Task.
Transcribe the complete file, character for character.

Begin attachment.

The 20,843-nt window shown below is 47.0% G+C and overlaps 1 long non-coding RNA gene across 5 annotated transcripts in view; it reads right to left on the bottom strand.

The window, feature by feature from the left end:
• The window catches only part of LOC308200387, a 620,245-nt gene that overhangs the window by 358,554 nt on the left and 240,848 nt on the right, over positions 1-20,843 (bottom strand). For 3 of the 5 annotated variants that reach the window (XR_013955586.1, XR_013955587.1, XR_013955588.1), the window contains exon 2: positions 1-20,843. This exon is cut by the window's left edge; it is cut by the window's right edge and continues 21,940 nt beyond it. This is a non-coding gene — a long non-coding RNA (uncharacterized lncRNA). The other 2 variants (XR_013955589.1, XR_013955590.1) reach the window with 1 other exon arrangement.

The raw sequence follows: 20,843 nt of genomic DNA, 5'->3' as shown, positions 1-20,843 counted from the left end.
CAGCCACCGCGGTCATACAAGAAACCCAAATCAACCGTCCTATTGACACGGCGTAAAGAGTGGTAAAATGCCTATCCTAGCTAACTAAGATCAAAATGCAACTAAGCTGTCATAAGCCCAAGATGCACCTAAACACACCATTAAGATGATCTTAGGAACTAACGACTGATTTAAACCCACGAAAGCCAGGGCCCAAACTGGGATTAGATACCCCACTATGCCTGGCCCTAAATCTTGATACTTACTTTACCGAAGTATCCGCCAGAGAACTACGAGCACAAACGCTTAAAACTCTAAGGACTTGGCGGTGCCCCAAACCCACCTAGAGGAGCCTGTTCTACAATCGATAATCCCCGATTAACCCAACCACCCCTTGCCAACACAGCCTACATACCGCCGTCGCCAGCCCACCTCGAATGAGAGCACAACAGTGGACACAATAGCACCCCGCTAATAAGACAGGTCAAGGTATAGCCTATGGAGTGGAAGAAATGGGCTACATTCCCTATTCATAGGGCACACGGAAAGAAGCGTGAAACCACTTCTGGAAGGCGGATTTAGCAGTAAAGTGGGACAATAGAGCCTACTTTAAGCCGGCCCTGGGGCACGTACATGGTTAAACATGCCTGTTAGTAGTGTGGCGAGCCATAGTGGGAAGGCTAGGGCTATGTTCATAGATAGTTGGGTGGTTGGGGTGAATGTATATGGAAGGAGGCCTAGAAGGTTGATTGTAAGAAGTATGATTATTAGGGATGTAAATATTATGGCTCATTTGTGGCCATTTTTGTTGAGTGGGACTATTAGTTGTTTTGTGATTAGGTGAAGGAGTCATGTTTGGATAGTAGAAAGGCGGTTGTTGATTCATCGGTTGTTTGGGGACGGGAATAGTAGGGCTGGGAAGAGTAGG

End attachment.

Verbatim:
The 20,843-nt window shown below is 47.0% G+C and overlaps 1 long non-coding RNA gene across 5 annotated transcripts in view; it reads right to left on the bottom strand.

The window, feature by feature from the left end:
• The window catches only part of LOC308200387, a 620,245-nt gene that overhangs the window by 358,554 nt on the left and 240,848 nt on the right, over positions 1-20,843 (bottom strand). For 3 of the 5 annotated variants that reach the window (XR_013955586.1, XR_013955587.1, XR_013955588.1), the window contains exon 2: positions 1-20,843. This exon is cut by the window's left edge; it is cut by the window's right edge and continues 21,940 nt beyond it. This is a non-coding gene — a long non-coding RNA (uncharacterized lncRNA). The other 2 variants (XR_013955589.1, XR_013955590.1) reach the window with 1 other exon arrangement.

The raw sequence follows: 20,843 nt of genomic DNA, 5'->3' as shown, positions 1-20,843 counted from the left end.
CAGCCACCGCGGTCATACAAGAAACCCAAATCAACCGTCCTATTGACACGGCGTAAAGAGTGGTAAAATGCCTATCCTAGCTAACTAAGATCAAAATGCAACTAAGCTGTCATAAGCCCAAGATGCACCTAAACACACCATTAAGATGATCTTAGGAACTAACGACTGATTTAAACCCACGAAAGCCAGGGCCCAAACTGGGATTAGATACCCCACTATGCCTGGCCCTAAATCTTGATACTTACTTTACCGAAGTATCCGCCAGAGAACTACGAGCACAAACGCTTAAAACTCTAAGGACTTGGCGGTGCCCCAAACCCACCTAGAGGAGCCTGTTCTACAATCGATAATCCCCGATTAACCCAACCACCCCTTGCCAACACAGCCTACATACCGCCGTCGCCAGCCCACCTCGAATGAGAGCACAACAGTGGACACAATAGCACCCCGCTAATAAGACAGGTCAAGGTATAGCCTATGGAGTGGAAGAAATGGGCTACATTCCCTATTCATAGGGCACACGGAAAGAAGCGTGAAACCACTTCTGGAAGGCGGATTTAGCAGTAAAGTGGGACAATAGAGCCTACTTTAAGCCGGCCCTGGGGCACGTACATGGTTAAACATGCCTGTTAGTAGTGTGGCGAGCCATAGTGGGAAGGCTAGGGCTATGTTCATAGATAGTTGGGTGGTTGGGGTGAATGTATATGGAAGGAGGCCTAGAAGGTTGATTGTAAGAAGTATGATTATTAGGGATGTAAATATTATGGCTCATTTGTGGCCATTTTTGTTGAGTGGGACTATTAGTTGTTTTGTGATTAGGTGAAGGAGTCATGTTTGGATAGTAGAAAGGCGGTTGTTGATTCATCGGTTGTTTGGGGACGGGAATAGTAGGGCTGGGAAGAGTAGG